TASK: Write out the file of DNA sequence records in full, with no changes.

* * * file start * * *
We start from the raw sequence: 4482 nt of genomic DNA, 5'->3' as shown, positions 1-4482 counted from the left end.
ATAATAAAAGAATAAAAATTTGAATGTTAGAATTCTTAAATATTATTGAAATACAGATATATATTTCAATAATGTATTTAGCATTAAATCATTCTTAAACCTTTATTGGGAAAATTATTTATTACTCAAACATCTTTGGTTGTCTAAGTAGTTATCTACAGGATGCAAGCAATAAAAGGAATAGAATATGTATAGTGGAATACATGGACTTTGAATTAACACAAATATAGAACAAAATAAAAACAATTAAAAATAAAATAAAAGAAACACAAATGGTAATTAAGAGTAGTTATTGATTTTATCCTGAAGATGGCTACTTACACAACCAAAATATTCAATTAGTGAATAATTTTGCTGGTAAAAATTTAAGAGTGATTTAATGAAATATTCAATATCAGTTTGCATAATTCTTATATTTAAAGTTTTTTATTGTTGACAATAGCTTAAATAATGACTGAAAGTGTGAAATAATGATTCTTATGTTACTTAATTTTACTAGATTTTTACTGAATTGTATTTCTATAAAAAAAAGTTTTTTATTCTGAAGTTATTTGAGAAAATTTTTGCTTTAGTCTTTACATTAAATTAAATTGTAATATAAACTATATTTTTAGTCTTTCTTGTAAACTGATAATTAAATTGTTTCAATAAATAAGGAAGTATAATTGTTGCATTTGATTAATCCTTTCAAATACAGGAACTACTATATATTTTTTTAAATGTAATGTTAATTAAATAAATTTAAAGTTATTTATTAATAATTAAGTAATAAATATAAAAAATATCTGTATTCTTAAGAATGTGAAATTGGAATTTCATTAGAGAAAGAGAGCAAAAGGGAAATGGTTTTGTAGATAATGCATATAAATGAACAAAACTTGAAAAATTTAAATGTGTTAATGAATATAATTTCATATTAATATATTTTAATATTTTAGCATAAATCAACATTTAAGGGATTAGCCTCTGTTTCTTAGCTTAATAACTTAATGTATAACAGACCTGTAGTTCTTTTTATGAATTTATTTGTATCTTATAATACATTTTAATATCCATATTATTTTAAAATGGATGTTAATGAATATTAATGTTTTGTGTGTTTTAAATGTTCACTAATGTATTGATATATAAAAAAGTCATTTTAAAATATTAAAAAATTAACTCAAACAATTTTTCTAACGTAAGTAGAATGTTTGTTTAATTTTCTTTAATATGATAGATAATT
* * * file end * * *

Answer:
We start from the raw sequence: 4482 nt of genomic DNA, 5'->3' as shown, positions 1-4482 counted from the left end.
ATAATAAAAGAATAAAAATTTGAATGTTAGAATTCTTAAATATTATTGAAATACAGATATATATTTCAATAATGTATTTAGCATTAAATCATTCTTAAACCTTTATTGGGAAAATTATTTATTACTCAAACATCTTTGGTTGTCTAAGTAGTTATCTACAGGATGCAAGCAATAAAAGGAATAGAATATGTATAGTGGAATACATGGACTTTGAATTAACACAAATATAGAACAAAATAAAAACAATTAAAAATAAAATAAAAGAAACACAAATGGTAATTAAGAGTAGTTATTGATTTTATCCTGAAGATGGCTACTTACACAACCAAAATATTCAATTAGTGAATAATTTTGCTGGTAAAAATTTAAGAGTGATTTAATGAAATATTCAATATCAGTTTGCATAATTCTTATATTTAAAGTTTTTTATTGTTGACAATAGCTTAAATAATGACTGAAAGTGTGAAATAATGATTCTTATGTTACTTAATTTTACTAGATTTTTACTGAATTGTATTTCTATAAAAAAAAGTTTTTTATTCTGAAGTTATTTGAGAAAATTTTTGCTTTAGTCTTTACATTAAATTAAATTGTAATATAAACTATATTTTTAGTCTTTCTTGTAAACTGATAATTAAATTGTTTCAATAAATAAGGAAGTATAATTGTTGCATTTGATTAATCCTTTCAAATACAGGAACTACTATATATTTTTTTAAATGTAATGTTAATTAAATAAATTTAAAGTTATTTATTAATAATTAAGTAATAAATATAAAAAATATCTGTATTCTTAAGAATGTGAAATTGGAATTTCATTAGAGAAAGAGAGCAAAAGGGAAATGGTTTTGTAGATAATGCATATAAATGAACAAAACTTGAAAAATTTAAATGTGTTAATGAATATAATTTCATATTAATATATTTTAATATTTTAGCATAAATCAACATTTAAGGGATTAGCCTCTGTTTCTTAGCTTAATAACTTAATGTATAACAGACCTGTAGTTCTTTTTATGAATTTATTTGTATCTTATAATACATTTTAATATCCATATTATTTTAAAATGGATGTTAATGAATATTAATGTTTTGTGTGTTTTAAATGTTCACTAATGTATTGATATATAAAAAAGTCATTTTAAAATATTAAAAAATTAACTCAAACAATTTTTCTAACGTAAGTAGAATGTTTGTTTAATTTTCTTTAATATGATAGATAATT